The girls in Mangri village were at a huge disadvantage to boys. Collecting water reduced their time studying and bathing in view of the boys put their personal safety at risk.
About Water for Girls
Mangri village is a remote community close to the Tibetan border. Girls would have to walk 3km up and down the mountain, at least twice a day to collect water. They told us they were scared to bathe in an open space because boys would watch them. At their hostel the sanitation facilities were inadequate. When there was a water shortage, other villagers often stopped the girls from collecting water.
In 2016, with our partners, SAHAS Nepal, a community project was initiated with villagers laying a 3km water pipe from higher elevations directly to their village. The pipe is split into two, providing piped water to the 145 households in the village, and directly to the hostel where 65 girls from remote communities live to be able to access secondary education.
The girls hostel was renovated we have delivered:
- Toilets and showers
- Desks to study
- Plastic greenhouse to grow food
- 450 school uniforms were provided to students at Mangri School age 6 to 16 years
Benefits for girls:
- Improved personal hygiene and reduced skin infections
- Personal safety. No risk of sexual abuse or harassment
- More time to study as no need to collect water
- Improved educational attainment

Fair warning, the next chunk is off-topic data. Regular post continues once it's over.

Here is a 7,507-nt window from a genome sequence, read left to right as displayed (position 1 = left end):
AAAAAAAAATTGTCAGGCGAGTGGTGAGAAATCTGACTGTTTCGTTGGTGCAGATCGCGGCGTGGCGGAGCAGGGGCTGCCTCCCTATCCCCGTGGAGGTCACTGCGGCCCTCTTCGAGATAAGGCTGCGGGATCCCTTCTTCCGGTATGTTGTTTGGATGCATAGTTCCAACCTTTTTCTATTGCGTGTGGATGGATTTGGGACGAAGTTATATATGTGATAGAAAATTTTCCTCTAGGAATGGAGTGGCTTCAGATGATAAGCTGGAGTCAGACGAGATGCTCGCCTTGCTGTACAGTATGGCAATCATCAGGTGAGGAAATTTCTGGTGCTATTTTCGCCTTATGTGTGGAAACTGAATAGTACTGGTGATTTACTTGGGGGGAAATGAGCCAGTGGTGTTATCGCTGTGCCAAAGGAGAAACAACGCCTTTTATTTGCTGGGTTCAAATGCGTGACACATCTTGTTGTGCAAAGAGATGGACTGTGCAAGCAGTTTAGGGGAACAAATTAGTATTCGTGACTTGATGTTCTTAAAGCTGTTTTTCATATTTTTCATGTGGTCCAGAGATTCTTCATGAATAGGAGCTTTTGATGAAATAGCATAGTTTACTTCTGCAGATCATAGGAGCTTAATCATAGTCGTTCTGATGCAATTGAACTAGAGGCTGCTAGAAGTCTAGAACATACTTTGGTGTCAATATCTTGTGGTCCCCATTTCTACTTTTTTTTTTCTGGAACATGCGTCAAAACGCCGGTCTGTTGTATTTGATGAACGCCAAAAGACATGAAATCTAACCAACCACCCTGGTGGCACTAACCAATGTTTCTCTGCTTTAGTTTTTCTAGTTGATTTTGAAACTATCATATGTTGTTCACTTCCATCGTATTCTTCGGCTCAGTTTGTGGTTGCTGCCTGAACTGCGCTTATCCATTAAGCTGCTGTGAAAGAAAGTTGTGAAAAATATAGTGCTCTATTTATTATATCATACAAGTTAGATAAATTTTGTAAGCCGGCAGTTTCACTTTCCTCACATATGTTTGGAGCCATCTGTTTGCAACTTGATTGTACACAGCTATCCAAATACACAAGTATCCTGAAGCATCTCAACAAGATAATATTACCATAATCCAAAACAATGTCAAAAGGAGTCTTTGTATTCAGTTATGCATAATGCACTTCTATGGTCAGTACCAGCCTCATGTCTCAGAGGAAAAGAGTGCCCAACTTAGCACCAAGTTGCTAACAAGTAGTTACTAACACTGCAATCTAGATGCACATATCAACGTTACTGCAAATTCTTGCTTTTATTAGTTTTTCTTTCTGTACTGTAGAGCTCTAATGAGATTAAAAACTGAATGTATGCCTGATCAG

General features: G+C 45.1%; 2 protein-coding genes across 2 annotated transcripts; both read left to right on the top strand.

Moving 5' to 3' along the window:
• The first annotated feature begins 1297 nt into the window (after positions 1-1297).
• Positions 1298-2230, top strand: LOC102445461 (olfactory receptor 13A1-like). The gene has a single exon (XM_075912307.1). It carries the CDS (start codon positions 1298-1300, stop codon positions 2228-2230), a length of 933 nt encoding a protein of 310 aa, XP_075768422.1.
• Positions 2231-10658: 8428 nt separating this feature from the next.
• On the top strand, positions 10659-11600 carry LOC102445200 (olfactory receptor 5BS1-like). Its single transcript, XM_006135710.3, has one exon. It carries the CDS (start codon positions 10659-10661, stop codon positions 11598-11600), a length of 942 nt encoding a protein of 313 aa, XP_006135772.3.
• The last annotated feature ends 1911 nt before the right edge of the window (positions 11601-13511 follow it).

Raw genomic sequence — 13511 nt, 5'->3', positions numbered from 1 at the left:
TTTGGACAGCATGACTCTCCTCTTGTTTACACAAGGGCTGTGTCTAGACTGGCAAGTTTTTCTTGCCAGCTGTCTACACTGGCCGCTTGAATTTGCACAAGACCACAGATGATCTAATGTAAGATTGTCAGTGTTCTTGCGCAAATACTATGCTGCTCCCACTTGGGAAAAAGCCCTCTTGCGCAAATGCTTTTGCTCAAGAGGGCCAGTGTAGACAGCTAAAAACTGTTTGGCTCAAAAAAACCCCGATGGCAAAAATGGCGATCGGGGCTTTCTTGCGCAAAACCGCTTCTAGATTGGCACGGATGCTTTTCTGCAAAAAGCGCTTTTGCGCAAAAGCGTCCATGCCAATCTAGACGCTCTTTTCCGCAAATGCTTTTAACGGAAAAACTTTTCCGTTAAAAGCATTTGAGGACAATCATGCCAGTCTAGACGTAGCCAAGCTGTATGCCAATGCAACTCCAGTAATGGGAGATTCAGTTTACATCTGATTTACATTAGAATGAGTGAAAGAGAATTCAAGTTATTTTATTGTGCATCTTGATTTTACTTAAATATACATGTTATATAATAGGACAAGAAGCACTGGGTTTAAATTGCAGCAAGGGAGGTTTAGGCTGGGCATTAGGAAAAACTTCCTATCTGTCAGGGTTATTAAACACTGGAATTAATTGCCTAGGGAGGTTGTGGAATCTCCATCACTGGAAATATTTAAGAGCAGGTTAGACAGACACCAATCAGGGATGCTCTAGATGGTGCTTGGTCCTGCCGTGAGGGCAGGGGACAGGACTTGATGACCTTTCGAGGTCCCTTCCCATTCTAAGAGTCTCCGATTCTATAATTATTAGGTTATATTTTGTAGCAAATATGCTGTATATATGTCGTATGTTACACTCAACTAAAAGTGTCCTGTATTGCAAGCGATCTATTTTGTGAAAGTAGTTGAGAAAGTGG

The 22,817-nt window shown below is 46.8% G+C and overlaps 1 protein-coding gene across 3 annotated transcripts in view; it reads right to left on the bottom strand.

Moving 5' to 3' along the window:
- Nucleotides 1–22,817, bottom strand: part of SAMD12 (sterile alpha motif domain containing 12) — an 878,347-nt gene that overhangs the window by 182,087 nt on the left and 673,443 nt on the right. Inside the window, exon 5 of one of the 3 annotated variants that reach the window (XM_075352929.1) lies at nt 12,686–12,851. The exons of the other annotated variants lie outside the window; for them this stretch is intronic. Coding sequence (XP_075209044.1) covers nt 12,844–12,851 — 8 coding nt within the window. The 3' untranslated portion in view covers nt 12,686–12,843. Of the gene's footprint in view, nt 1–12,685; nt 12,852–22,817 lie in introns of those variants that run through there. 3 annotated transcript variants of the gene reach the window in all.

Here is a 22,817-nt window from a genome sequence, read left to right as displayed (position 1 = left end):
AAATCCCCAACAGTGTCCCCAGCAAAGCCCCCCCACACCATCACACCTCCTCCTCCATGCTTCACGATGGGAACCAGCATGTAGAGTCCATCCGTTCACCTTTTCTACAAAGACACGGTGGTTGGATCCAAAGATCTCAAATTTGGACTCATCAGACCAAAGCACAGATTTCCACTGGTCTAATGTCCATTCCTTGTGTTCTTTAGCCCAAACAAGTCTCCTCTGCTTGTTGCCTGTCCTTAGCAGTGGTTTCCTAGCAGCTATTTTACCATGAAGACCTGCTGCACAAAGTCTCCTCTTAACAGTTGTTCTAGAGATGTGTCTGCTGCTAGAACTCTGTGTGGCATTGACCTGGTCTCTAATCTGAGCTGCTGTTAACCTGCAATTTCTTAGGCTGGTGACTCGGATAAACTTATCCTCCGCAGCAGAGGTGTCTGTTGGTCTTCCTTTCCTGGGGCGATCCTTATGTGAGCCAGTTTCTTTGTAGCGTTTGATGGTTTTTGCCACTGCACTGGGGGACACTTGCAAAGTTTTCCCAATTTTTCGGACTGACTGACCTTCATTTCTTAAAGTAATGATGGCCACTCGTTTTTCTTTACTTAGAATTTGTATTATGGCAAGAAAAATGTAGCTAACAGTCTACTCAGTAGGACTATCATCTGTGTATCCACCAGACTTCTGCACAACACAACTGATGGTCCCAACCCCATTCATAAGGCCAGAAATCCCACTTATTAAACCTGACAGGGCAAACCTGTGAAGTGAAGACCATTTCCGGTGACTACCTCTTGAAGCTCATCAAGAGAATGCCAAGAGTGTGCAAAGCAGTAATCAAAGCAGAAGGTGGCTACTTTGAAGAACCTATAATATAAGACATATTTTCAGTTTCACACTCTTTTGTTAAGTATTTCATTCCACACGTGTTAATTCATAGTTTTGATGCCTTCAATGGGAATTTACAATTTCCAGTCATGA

Why is Water for Girls needed?
In remote areas, women have to walk 4-5 hours on average to fetch water (Asia Development Blog)
38% do not have access to basic sanitation facilities (UNGAASDW)
Access to clean water. 700 children under 5 die each year from diarrhoea caused by dirty water and poor toilets (WaterAid)
The 2015 earthquake destroyed 5,200 water supply systems and 220,000 household toilets, leaving 1 million people without safe drinking water (United Nations Dispatch)
Water for Girls works towards these specific UN Sustainable Development Goals:
Water for girls fits with the United Nations Convention on the Rights of the Child:
Article 6- The right to life
Article 24- The right to a high standard of health
Article 27- An adequate standard of living
Article 28- The right to a quality education
Article 29- Goals of education: developing personalities, talents and abilities to the fullest.
Dita came to live at the girls hostel because her parents could not afford to pay her transport every day to access secondary school. The hostel had just two toilets for 65 girls, and water for the toilets, cooking and drinking had to be collected every day. The 3km walk up the mountainside in the snow, and during monsoon season was treacherous for Dita. In the summer, when water was scarce, villagers would not let her collect any at all. Now, Dita can shower in the newly built washrooms and no longer has to spend time collecting water. Dita’s dream is to become a doctor, so more time studying will help her achieve her dream.
Where next for Water for Girls?
We remain committed to supporting isolated communities across rural Nepal. Collaborating with our partners, SAHAS Nepal, we will continue to reach out and implementing projects with communities to improve sanitation, hygiene and education standards.